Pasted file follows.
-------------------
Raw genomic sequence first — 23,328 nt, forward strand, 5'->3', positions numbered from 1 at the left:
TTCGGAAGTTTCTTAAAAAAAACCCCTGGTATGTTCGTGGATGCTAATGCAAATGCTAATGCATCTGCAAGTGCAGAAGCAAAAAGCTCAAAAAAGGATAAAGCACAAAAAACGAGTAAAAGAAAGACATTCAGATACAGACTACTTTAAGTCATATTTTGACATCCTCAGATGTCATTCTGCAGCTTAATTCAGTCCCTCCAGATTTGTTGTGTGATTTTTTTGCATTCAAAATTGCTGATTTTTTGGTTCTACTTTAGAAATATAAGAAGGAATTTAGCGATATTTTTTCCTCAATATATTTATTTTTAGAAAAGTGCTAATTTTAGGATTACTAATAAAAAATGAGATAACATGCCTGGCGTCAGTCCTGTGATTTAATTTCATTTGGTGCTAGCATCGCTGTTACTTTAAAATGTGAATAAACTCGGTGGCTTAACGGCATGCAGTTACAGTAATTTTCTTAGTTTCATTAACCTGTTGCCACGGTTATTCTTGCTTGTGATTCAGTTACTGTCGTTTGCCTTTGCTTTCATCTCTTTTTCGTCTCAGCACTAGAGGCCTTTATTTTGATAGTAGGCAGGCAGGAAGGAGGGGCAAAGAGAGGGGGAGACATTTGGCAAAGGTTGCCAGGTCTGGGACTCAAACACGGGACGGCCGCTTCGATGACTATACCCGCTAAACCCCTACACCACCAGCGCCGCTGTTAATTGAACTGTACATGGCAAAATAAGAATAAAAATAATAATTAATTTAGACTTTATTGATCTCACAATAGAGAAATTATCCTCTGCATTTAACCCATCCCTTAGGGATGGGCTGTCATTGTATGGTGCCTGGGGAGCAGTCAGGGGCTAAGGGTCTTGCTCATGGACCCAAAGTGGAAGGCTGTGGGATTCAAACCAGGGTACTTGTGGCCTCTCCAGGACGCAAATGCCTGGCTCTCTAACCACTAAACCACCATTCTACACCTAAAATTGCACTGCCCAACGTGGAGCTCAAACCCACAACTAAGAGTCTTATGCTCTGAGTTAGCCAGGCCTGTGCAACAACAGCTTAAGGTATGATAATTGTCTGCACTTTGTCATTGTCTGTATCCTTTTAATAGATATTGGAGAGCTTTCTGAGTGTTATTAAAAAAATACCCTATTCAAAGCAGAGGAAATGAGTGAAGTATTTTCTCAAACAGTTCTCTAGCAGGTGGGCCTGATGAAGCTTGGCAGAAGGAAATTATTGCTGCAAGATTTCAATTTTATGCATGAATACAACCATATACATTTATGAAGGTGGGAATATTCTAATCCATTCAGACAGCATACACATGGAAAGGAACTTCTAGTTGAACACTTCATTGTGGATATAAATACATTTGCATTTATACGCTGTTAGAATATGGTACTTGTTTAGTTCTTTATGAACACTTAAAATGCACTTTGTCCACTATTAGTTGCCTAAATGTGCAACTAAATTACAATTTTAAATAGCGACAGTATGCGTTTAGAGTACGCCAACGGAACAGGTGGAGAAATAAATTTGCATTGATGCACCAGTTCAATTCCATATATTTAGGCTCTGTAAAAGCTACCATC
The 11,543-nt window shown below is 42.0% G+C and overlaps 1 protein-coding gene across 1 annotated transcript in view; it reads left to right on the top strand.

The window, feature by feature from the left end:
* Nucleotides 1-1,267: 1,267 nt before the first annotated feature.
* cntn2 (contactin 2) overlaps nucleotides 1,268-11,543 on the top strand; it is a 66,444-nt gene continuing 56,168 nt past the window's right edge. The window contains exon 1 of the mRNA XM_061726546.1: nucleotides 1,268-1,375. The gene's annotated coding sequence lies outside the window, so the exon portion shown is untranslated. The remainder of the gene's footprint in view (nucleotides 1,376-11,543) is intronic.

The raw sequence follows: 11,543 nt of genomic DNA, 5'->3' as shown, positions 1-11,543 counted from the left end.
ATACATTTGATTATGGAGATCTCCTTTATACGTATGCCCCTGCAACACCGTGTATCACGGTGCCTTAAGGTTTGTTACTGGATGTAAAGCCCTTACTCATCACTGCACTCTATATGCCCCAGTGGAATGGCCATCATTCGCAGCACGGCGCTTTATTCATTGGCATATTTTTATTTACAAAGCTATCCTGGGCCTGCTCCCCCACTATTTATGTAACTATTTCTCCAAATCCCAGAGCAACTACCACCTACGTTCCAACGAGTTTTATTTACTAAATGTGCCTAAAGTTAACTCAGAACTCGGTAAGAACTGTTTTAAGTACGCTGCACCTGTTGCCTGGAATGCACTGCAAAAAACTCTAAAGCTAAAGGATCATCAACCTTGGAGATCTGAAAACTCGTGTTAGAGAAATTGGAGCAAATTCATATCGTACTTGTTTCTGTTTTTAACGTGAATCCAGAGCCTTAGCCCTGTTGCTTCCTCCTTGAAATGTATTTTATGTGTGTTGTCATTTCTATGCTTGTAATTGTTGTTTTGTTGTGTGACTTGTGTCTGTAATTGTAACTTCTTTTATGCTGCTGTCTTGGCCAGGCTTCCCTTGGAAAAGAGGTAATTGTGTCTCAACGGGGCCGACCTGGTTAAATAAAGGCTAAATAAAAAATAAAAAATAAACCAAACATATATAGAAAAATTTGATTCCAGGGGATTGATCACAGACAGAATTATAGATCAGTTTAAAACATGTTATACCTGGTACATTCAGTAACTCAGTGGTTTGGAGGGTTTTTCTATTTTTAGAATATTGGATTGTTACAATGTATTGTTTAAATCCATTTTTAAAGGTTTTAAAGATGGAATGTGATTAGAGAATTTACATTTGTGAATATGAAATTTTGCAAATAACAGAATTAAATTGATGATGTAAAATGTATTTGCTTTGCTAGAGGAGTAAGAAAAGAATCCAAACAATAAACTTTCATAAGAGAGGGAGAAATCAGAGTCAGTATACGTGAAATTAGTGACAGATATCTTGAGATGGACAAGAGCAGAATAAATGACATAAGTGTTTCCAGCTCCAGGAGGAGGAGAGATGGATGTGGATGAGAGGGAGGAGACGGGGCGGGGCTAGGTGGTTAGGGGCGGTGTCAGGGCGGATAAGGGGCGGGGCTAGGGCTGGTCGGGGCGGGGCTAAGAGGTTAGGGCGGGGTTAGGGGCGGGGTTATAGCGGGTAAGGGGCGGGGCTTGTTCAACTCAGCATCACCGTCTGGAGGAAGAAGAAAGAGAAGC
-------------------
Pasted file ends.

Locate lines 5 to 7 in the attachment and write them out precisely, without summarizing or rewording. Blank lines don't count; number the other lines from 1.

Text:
* Nucleotides 1-1,267: 1,267 nt before the first annotated feature.
* cntn2 (contactin 2) overlaps nucleotides 1,268-11,543 on the top strand; it is a 66,444-nt gene continuing 56,168 nt past the window's right edge. The window contains exon 1 of the mRNA XM_061726546.1: nucleotides 1,268-1,375. The gene's annotated coding sequence lies outside the window, so the exon portion shown is untranslated. The remainder of the gene's footprint in view (nucleotides 1,376-11,543) is intronic.

The raw sequence follows: 11,543 nt of genomic DNA, 5'->3' as shown, positions 1-11,543 counted from the left end.